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About this book
About this book
Argues that analysis and policy action require a holistic conceptualisation of the interface between water (or any natural resource), technology and social context. Also highlights the extent of institutional distortion that donor policies can cause in recipient socities.
Foreword Acknowledgements Introduction: A Different Water Journey Contesting Hydropower Policy High Dams for Asia: Neo-Gandhian Maoists vs Nehruvian Stalinists Mahakali Treaty: What Next? An Autopsy of Arun-3 Water Conflict in Southern Riparian Lands Three-legged Water Science for Nepal Troubled Politics of Himalayan Waters Arun-3 Impasse: Is There an Escape from this Blind Alley? When does Falling Water Become a Natural Resource? Part 1: Water as a Physical Resource Water Balance Physiography, Climate and Precipitation Drainage and Hydrology Part 2: Water and the Social System Social Philosophy History and Water Resources Water Resources Development and Nature of the State Nepal's Economic Development Nature of Demand for Water Part 3: Evolutionary Pathways Appendices Acronyms Glossary of Local Terms Index
DIPAK GYAWALI is an eminent Nepali water engineer, economist and social activist. Following a career in government service, he has been active as an independent analyst. He works as a director of the Nepal Water Conservation Foundation and is also Pragya of the Royal Nepal Academy of Science and Technology. He has published widely on water management in Nepal and has been visiting scholar in various European and North American institutions, including Queen Elizabeth House in Oxford.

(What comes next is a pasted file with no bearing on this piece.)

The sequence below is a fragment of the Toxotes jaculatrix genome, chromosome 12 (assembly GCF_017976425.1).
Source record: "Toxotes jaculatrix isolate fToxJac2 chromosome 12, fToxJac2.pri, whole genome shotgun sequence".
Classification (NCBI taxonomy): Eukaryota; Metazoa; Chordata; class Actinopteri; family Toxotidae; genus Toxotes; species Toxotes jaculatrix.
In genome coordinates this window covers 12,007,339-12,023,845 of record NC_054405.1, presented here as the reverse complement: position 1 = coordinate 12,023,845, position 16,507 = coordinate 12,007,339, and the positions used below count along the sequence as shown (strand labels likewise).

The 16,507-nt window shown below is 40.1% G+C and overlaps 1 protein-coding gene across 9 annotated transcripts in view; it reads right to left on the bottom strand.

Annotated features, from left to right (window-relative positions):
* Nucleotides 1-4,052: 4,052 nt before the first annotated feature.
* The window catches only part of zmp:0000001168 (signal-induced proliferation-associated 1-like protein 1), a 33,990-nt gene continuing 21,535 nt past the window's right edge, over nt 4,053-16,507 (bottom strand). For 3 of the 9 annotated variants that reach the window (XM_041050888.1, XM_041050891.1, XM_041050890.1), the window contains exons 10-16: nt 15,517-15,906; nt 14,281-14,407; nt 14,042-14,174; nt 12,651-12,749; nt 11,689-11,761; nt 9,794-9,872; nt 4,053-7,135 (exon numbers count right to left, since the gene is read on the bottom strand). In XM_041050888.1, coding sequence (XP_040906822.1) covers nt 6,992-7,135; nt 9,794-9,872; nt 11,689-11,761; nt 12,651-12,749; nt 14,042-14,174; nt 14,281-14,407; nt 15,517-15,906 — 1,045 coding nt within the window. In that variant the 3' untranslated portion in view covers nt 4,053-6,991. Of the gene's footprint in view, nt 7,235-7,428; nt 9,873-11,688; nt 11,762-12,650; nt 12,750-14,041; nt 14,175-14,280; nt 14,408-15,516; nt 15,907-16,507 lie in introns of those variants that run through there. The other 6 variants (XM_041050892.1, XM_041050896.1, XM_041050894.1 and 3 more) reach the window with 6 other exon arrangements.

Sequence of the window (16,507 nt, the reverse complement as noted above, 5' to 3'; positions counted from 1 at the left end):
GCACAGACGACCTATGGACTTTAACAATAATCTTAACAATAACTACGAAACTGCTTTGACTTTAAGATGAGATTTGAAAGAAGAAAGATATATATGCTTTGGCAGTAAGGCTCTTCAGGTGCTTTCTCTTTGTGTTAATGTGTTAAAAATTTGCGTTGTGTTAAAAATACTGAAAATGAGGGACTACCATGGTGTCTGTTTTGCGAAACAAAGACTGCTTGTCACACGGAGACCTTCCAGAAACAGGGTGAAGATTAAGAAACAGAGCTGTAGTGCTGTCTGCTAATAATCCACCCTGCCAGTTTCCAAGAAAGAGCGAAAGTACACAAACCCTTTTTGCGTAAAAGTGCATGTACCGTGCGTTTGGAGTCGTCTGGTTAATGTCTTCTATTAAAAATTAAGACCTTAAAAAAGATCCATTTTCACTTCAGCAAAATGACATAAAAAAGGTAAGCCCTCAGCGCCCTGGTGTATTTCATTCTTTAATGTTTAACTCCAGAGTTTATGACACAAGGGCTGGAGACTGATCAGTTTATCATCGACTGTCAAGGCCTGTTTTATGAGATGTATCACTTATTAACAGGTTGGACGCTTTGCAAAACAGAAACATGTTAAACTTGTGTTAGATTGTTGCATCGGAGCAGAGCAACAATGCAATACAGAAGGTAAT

Out of Print
304 pages, Figs, tabs
'A visionary masterpiece, challenging the fundamentalism of technocratic reductionists in conventional water resource management... Reader-friendly, comprehensive and balanced, Water in Nepal holds our attention with its forceful arguments... Recognizing the social embeddedness of water resource technology, the book searches for a cogent, farsighted and holistic attitude in the development of water resources' - Down to Earth 'This is a book that needs to be read very widely... It is characterized by a determined departure from established ways of thinking and a distinction of writing... [The author is] suspicious of gigantism; bureaucrat-politician-consultant-contractor nexuses; the present engineering-driven uni-disciplinarity of approach to water planning; donor-driven "development"; and prefers smaller, people-centred, community-managed answers to felt local needs' - EPW (Economic and Political Weekly) 'This excellent book has important ramifications for our thinking about foreign aid and underlines the importance of democracy for well-informed public policy while showing that free elections by themselves are not enough to produce such policy. Only vigorous debate in which all stakeholders, and their alternative views, are represented, can achieve this' - Marco Verweij, Max Planck Project Group on Common Goods 'A fine volume. I know of no comparable work on a national scale' - James L. Wescoat Jr., Department of Landscape Architecture, University of Illinois